Schwarzschild black hole
Main features of a Schwarzschild black hole. Credit: N. Rumiano.
A Schwarzschild black hole is the simplest kind of black hole in theory but one that could never occur in the real universe. A Schwarschild black hole doesn't rotate (i.e. has zero angular momentum), has no electric charge, and exists in a spacetime with no other masses. It arises as an exact solution to Einstein's equations of general relativity worked out by Karl Schwarzschild in 1916.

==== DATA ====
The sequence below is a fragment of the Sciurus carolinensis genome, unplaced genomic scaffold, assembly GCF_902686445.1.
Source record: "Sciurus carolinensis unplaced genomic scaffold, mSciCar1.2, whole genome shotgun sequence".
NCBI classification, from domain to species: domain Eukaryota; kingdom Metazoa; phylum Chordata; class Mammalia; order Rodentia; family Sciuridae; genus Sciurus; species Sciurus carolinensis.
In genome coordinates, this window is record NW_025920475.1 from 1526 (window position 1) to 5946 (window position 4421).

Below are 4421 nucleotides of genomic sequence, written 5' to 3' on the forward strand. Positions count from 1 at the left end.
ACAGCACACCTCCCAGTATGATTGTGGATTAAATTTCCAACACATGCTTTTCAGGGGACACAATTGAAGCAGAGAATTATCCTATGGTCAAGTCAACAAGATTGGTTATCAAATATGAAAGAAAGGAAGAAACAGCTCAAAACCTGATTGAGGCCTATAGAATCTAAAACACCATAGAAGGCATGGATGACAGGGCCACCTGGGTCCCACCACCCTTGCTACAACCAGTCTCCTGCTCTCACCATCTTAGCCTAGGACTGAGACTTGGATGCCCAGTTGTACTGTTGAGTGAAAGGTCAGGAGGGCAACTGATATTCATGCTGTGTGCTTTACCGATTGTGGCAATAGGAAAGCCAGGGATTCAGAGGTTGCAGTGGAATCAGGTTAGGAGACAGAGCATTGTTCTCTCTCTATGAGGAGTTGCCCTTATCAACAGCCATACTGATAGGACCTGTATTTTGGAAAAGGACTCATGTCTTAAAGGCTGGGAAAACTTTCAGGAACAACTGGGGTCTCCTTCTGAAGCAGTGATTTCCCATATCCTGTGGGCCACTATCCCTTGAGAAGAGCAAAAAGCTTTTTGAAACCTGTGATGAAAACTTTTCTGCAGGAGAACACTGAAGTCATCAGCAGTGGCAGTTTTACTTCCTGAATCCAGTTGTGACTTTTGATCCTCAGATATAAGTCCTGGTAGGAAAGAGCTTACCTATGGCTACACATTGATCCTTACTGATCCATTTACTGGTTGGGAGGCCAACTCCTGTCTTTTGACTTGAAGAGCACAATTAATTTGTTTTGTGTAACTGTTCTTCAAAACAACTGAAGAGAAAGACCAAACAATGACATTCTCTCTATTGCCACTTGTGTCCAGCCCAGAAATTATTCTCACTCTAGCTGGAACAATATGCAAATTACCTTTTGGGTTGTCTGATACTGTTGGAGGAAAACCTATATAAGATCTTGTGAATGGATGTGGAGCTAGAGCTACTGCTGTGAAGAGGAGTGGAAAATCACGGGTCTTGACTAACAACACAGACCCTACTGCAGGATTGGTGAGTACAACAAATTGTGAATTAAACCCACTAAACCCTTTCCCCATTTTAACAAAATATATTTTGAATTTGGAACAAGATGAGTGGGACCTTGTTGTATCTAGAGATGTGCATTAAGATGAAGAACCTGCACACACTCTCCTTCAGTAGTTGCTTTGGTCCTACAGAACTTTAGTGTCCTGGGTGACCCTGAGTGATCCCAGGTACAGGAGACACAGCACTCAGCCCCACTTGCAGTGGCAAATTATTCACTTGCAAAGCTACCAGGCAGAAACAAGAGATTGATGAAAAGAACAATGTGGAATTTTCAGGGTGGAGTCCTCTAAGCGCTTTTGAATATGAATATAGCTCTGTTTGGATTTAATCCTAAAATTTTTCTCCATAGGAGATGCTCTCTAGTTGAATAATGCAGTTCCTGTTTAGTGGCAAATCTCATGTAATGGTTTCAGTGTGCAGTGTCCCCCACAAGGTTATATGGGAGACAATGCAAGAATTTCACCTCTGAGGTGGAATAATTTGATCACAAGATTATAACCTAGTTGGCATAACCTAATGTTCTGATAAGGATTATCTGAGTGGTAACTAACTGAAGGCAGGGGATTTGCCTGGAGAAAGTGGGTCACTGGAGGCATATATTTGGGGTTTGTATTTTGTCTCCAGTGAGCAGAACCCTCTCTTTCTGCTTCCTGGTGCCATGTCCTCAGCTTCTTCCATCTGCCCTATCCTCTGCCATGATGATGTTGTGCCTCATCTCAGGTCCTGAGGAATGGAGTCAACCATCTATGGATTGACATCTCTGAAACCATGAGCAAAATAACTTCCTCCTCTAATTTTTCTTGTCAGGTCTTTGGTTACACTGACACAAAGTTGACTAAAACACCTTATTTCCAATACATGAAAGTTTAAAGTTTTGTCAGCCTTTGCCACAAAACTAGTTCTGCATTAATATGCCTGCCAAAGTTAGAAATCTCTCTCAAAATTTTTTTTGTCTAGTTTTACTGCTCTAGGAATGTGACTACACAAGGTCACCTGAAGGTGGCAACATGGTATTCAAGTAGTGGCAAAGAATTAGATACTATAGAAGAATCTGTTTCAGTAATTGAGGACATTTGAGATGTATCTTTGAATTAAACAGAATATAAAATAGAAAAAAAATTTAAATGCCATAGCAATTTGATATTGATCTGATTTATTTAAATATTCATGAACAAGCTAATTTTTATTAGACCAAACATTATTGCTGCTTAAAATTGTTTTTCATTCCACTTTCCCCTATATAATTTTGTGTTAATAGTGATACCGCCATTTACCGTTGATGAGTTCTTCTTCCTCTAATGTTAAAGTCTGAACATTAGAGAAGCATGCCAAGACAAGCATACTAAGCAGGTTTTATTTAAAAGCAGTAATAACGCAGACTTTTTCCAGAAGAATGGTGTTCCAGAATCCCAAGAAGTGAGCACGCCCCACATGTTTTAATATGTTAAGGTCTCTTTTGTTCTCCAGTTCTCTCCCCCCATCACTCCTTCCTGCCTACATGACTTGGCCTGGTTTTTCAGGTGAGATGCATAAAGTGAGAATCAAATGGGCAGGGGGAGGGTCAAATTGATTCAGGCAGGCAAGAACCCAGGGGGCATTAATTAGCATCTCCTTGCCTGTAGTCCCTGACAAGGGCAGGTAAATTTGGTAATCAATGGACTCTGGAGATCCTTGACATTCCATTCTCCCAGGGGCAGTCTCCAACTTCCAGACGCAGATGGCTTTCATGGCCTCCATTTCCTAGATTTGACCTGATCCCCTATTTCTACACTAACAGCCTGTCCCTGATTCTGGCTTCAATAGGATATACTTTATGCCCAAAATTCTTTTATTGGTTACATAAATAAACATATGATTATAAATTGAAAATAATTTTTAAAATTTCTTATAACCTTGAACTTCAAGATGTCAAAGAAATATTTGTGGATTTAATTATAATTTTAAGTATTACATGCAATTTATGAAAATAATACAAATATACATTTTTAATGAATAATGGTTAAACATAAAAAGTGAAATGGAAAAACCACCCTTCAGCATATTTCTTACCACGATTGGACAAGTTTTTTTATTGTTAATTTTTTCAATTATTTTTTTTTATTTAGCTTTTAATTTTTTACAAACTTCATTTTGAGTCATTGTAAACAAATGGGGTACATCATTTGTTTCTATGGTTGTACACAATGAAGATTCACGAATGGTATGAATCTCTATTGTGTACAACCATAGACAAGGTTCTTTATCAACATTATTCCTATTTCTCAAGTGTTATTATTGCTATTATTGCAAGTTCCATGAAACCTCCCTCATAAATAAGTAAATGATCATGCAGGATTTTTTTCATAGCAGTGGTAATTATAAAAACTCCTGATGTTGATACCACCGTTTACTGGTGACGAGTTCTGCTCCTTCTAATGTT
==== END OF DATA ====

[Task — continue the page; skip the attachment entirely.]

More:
There are three important features of a Schwarzschild black hole:
• A photon sphere 1.5 times bigger than the Schwarzschild radius
• An event horizon: effectively, the outer surface of the black hole; its distance from the singularity is the Schwarzschild radius
• A point singularity where space and time have infinite curvature